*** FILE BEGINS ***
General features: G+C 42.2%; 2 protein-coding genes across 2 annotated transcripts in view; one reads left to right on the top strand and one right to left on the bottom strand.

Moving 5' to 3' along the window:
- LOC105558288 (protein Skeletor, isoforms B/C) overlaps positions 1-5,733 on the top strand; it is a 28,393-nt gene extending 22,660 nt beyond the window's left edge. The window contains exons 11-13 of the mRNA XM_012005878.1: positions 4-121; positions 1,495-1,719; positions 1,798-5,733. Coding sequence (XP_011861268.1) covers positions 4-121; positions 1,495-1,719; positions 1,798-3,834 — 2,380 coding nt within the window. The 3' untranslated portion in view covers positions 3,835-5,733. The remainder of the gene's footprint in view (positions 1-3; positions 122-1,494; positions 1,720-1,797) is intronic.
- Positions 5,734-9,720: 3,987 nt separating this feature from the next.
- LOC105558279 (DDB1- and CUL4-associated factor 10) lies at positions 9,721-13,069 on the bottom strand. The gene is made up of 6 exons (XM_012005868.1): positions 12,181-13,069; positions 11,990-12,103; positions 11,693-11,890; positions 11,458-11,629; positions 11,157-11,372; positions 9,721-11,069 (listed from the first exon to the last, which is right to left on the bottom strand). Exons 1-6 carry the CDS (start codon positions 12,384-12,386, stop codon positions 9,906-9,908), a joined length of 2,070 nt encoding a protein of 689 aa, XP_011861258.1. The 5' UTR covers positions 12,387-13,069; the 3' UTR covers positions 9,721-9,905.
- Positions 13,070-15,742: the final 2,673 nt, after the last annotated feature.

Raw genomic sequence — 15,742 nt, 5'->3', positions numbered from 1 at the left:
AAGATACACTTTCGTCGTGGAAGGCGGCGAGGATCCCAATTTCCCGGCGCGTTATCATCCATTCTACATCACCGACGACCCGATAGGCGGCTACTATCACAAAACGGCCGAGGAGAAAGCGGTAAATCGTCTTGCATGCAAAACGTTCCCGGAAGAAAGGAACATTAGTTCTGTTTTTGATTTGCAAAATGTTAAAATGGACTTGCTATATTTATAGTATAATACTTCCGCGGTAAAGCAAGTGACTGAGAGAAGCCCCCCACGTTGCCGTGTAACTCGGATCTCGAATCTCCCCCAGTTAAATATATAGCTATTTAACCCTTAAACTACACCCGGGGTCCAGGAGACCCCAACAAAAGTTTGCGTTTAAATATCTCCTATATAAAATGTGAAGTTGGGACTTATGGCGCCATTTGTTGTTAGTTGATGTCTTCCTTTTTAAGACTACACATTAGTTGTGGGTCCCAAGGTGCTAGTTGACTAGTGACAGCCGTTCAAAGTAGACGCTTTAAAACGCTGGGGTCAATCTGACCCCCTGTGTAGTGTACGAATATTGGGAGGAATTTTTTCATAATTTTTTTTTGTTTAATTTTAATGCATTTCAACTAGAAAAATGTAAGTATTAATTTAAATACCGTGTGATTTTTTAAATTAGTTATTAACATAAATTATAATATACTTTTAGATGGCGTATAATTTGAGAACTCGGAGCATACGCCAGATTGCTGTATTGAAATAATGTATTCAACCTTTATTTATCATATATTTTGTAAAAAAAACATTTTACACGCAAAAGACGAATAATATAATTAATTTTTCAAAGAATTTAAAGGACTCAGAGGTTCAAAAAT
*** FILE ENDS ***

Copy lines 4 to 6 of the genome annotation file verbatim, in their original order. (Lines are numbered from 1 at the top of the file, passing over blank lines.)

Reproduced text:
- Positions 5,734-9,720: 3,987 nt separating this feature from the next.
- LOC105558279 (DDB1- and CUL4-associated factor 10) lies at positions 9,721-13,069 on the bottom strand. The gene is made up of 6 exons (XM_012005868.1): positions 12,181-13,069; positions 11,990-12,103; positions 11,693-11,890; positions 11,458-11,629; positions 11,157-11,372; positions 9,721-11,069 (listed from the first exon to the last, which is right to left on the bottom strand). Exons 1-6 carry the CDS (start codon positions 12,384-12,386, stop codon positions 9,906-9,908), a joined length of 2,070 nt encoding a protein of 689 aa, XP_011861258.1. The 5' UTR covers positions 12,387-13,069; the 3' UTR covers positions 9,721-9,905.
- Positions 13,070-15,742: the final 2,673 nt, after the last annotated feature.